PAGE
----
By John Barth
New York: Anchor Books, Doubleday, 1988
Comments by Bob Corbett
The author tells us in an introduction that this book “. . . is neither a collection nor a selection, but a series . . . Meant to be received ‘all at once’ and as here arranged.” Since the first story is about the meaning of human existence, I was led to suspect that this was the theme which would organize the whole. It tuned out that Barth somewhat misled me. There is more going on that just that one theme.
Barth begins with a marvelous metaphor for life -- it is a night sea journey in which human beings are swimming, forever, in a dangerous sea. Eventually each will drown. It is natural, he claims, to wonder if this journey has any purpose of meaning.
The narrator is fairly sure there is no meaning but the swimming itself, but it doesn’t make any sense to drown oneself either, so, like others, he goes on swimming, just not trying to pretend there is meaning to the journey. “Indeed, if I have yet to join the hosts of suicides it is because (fatigue apart) I find it no meaningfuller to drown myself than to go on swimming.”
As best he can tell our destiny “. . . is merely to perish, one way or another, soon or late.”
I found the story to be powerful, insightful and in no way negative. It does seem the dominant thrust of human kind is to give life some larger meaning. Yet, like the narrator of the story, I tend to see those hopeful “meanings” as fictions, albeit at times useful. On the other hand, I have never found it to be depressing or in any way negative to view life as a journey which I have by virtue of birth and which will end by virtue of death.
This is a captivating story of a very strange family, and the title has to do with a birth mark on the narrator’s face. Good read, but not particularly profound tale.
The narrator knows a certain version of his past, and just plods on being the ‘he’ he has created, aware of his past and troubles, even burdened by his father’s lack of desire for his birth or his career.
This is a tale of boys, one being the narrator, sort of a weakling who depends upon his brother for protection. The kids play around the edge of the waters and find a message in a bottle that is enigmatic and challenging. The narrator constantly enriches his own life with creating stories that surround what is actually going on.
The story is a crazy petition to an eastern potentate who is in the U.S. for surgery. This petition ask the potentate to help him escape his brother to whom he is physically bound. He cites an historical case in the potentate’s nation. Very wild story, some might suggest it is way over the edge of imagination!
“Lost in the Fun House” is play on meaning: it is to be taken in the sense of being lost for meaning in human existence.
Yikes. No comment. I don’t think I understood a word of the story.
1. Niagara Falls. Plays on the notion of the last straw notion. 2. Lake Erie Image of Oedipus.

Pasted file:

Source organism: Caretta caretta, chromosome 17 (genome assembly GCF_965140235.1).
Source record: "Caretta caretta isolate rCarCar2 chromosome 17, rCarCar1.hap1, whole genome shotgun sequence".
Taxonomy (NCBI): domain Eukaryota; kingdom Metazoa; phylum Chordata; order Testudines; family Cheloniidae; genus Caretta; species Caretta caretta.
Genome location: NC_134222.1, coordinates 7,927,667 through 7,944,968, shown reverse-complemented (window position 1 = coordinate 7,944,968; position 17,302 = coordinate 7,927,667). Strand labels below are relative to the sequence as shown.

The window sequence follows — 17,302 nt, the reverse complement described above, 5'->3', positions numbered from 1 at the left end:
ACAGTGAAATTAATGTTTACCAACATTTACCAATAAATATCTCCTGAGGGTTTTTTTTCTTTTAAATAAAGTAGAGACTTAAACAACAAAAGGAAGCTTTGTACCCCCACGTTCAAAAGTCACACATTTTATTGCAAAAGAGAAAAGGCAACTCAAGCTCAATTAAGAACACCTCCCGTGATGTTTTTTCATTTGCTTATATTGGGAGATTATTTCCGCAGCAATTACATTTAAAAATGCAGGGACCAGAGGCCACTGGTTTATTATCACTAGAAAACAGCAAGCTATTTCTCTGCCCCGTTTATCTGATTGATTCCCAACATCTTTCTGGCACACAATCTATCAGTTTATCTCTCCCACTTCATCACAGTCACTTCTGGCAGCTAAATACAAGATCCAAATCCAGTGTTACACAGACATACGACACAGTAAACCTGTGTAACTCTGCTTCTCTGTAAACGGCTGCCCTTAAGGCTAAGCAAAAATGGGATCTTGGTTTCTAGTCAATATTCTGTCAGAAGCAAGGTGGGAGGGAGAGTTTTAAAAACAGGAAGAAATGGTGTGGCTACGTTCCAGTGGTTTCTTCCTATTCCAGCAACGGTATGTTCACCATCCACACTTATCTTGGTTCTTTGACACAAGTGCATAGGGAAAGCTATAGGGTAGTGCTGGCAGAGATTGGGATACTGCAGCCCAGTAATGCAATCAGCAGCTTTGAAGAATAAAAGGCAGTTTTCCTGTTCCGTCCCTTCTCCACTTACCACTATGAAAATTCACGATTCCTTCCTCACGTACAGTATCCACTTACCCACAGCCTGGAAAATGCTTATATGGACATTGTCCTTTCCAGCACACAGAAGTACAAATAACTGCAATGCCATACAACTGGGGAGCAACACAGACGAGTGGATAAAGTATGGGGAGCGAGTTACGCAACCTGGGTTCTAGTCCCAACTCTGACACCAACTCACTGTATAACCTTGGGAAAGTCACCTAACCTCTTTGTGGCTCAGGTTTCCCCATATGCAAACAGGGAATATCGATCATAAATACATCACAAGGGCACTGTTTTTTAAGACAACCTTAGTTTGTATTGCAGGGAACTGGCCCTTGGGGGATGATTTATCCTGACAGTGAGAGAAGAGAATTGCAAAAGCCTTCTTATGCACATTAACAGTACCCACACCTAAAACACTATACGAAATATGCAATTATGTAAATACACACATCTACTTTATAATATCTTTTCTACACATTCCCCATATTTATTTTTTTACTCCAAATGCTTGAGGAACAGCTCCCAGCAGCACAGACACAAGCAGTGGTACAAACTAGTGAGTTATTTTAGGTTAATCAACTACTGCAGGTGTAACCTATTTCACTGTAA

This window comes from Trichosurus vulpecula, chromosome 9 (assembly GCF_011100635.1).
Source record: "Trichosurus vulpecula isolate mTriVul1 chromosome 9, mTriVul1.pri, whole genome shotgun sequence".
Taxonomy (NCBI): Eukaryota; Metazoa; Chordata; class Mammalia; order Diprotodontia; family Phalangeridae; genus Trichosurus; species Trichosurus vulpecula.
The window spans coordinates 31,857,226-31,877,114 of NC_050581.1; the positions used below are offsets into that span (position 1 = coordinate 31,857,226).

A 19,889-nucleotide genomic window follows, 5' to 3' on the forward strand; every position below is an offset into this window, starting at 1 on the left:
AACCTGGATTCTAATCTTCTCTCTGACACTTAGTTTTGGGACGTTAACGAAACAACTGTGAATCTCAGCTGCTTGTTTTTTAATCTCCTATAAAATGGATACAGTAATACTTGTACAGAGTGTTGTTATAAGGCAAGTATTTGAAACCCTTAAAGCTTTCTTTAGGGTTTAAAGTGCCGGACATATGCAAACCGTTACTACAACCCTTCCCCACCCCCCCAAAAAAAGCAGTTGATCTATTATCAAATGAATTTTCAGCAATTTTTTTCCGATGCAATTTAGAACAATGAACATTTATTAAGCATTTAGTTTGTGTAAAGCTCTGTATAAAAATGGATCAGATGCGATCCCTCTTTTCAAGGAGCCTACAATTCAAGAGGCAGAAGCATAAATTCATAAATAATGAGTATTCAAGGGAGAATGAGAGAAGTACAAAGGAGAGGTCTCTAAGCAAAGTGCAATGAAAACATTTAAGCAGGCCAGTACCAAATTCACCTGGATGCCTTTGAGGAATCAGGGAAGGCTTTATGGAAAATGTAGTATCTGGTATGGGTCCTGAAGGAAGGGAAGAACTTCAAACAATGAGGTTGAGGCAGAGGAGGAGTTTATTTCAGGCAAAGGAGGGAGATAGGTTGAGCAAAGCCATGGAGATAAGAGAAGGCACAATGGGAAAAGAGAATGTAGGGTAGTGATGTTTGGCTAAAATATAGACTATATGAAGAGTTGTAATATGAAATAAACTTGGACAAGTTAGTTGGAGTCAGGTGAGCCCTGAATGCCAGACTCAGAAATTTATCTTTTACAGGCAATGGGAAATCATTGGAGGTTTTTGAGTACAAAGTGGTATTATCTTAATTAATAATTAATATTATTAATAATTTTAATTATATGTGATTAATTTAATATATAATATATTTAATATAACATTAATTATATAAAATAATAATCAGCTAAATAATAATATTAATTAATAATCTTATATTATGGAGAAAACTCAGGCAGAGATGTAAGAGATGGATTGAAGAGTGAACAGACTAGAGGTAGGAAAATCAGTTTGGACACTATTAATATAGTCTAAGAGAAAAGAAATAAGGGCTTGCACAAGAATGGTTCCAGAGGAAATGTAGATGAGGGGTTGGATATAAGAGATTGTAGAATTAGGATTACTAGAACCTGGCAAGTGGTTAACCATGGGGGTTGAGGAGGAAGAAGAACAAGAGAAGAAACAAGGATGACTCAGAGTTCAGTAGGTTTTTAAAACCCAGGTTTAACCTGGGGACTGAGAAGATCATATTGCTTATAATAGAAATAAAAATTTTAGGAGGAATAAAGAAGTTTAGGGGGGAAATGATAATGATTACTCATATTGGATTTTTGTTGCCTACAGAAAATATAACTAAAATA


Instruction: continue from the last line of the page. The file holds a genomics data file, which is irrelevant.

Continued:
Title is a brilliant story about trying hopelessly, to make sense out of a world that we don’t really know means anything. Barth tells it from the point of view of a writer trying to say what can’t be said. Thus “Title” is they only title possible. Brilliantly done.
He talks of the falseness of prophets. But, isn’t his prophecy just as arbitrary?
In the afterword Barth identifies the quotes of the six different speakers in this very short story.
This story contains the marvelous appearance of the character of woman - mistress - of this author who is actually without a mistress, and has no desire for one.
There is also an hilarious assault on any reader who’d read this far (90% of the story) into the ‘story.’
Stunning writing; one of my favorite stories in the collection.
Two themes dominate
1. The unknowability of any possible meaning to human existence.
2. The dilemma of the absurdity of an author telling the true story of an author telling a true story of . . .and so on.
This problematic is both an infinite regress and logically impossible.
The story was a blank for me. First off it built in detail on the period of the Trojan War, and while I just recently re-visited some of that tale in Shakespeare’s TROILUS AND CRESSIDA, I wasn’t up to the details.
However, the tale wasn’t really about that period at all, but about the nature of punctuation to determine who was actually telling us what and when.
I just got too lost to do the work.
There are actually 9 lovers for the narrator to deal with:
But he actually loves Merope, his wife, with whom he lived outside Mycenae.
So he writes the Anonymial, which apparently means 9 verses. “The trouble with us minstrels is, when all’s said and done we love our work more than our women.”
These “verses” do a double task:
1. The story itself.
2. Telling about story-telling.
I was especially taken by the period at the end of the story when he is isolated on an island yet finds meaning in being alone and doing his writing. Ah me, I wouldn’t want to be without Sally, but we sort of live like that as a couple! Living with our work like hermits.
Overall I enjoyed the stories very much. They were often challenging and at times I had no idea at all what Barth was talking about. Nonetheless, I am quite happy to have taken the time to read this collection.Bob Corbett firstname.lastname@example.org
Bob Corbett email@example.com